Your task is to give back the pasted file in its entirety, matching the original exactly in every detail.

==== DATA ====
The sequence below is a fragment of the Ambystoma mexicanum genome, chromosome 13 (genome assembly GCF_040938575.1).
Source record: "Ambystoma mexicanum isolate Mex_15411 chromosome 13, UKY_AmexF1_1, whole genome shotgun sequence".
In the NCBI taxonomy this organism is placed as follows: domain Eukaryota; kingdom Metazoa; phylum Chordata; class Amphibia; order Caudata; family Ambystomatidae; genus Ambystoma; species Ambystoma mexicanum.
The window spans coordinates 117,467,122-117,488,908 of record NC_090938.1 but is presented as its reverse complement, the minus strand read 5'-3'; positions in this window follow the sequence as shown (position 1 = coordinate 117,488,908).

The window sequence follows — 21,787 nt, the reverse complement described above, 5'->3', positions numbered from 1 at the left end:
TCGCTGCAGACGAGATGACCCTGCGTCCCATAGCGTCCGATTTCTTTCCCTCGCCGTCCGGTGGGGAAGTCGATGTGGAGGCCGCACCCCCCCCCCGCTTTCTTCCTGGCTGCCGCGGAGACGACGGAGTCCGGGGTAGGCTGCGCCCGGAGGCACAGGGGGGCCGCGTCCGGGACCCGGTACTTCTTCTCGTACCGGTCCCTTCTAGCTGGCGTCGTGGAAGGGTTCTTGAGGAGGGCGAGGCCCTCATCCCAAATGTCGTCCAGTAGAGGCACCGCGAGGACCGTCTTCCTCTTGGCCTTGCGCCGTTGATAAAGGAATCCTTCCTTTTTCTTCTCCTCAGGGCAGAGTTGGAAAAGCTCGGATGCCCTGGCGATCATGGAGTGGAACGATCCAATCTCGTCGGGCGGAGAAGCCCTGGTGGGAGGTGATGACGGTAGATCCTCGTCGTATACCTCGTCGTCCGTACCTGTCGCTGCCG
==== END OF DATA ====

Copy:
The sequence below is a fragment of the Ambystoma mexicanum genome, chromosome 13 (genome assembly GCF_040938575.1).
Source record: "Ambystoma mexicanum isolate Mex_15411 chromosome 13, UKY_AmexF1_1, whole genome shotgun sequence".
In the NCBI taxonomy this organism is placed as follows: domain Eukaryota; kingdom Metazoa; phylum Chordata; class Amphibia; order Caudata; family Ambystomatidae; genus Ambystoma; species Ambystoma mexicanum.
The window spans coordinates 117,467,122-117,488,908 of record NC_090938.1 but is presented as its reverse complement, the minus strand read 5'-3'; positions in this window follow the sequence as shown (position 1 = coordinate 117,488,908).

The window sequence follows — 21,787 nt, the reverse complement described above, 5'->3', positions numbered from 1 at the left end:
TCGCTGCAGACGAGATGACCCTGCGTCCCATAGCGTCCGATTTCTTTCCCTCGCCGTCCGGTGGGGAAGTCGATGTGGAGGCCGCACCCCCCCCCCGCTTTCTTCCTGGCTGCCGCGGAGACGACGGAGTCCGGGGTAGGCTGCGCCCGGAGGCACAGGGGGGCCGCGTCCGGGACCCGGTACTTCTTCTCGTACCGGTCCCTTCTAGCTGGCGTCGTGGAAGGGTTCTTGAGGAGGGCGAGGCCCTCATCCCAAATGTCGTCCAGTAGAGGCACCGCGAGGACCGTCTTCCTCTTGGCCTTGCGCCGTTGATAAAGGAATCCTTCCTTTTTCTTCTCCTCAGGGCAGAGTTGGAAAAGCTCGGATGCCCTGGCGATCATGGAGTGGAACGATCCAATCTCGTCGGGCGGAGAAGCCCTGGTGGGAGGTGATGACGGTAGATCCTCGTCGTATACCTCGTCGTCCGTACCTGTCGCTGCCG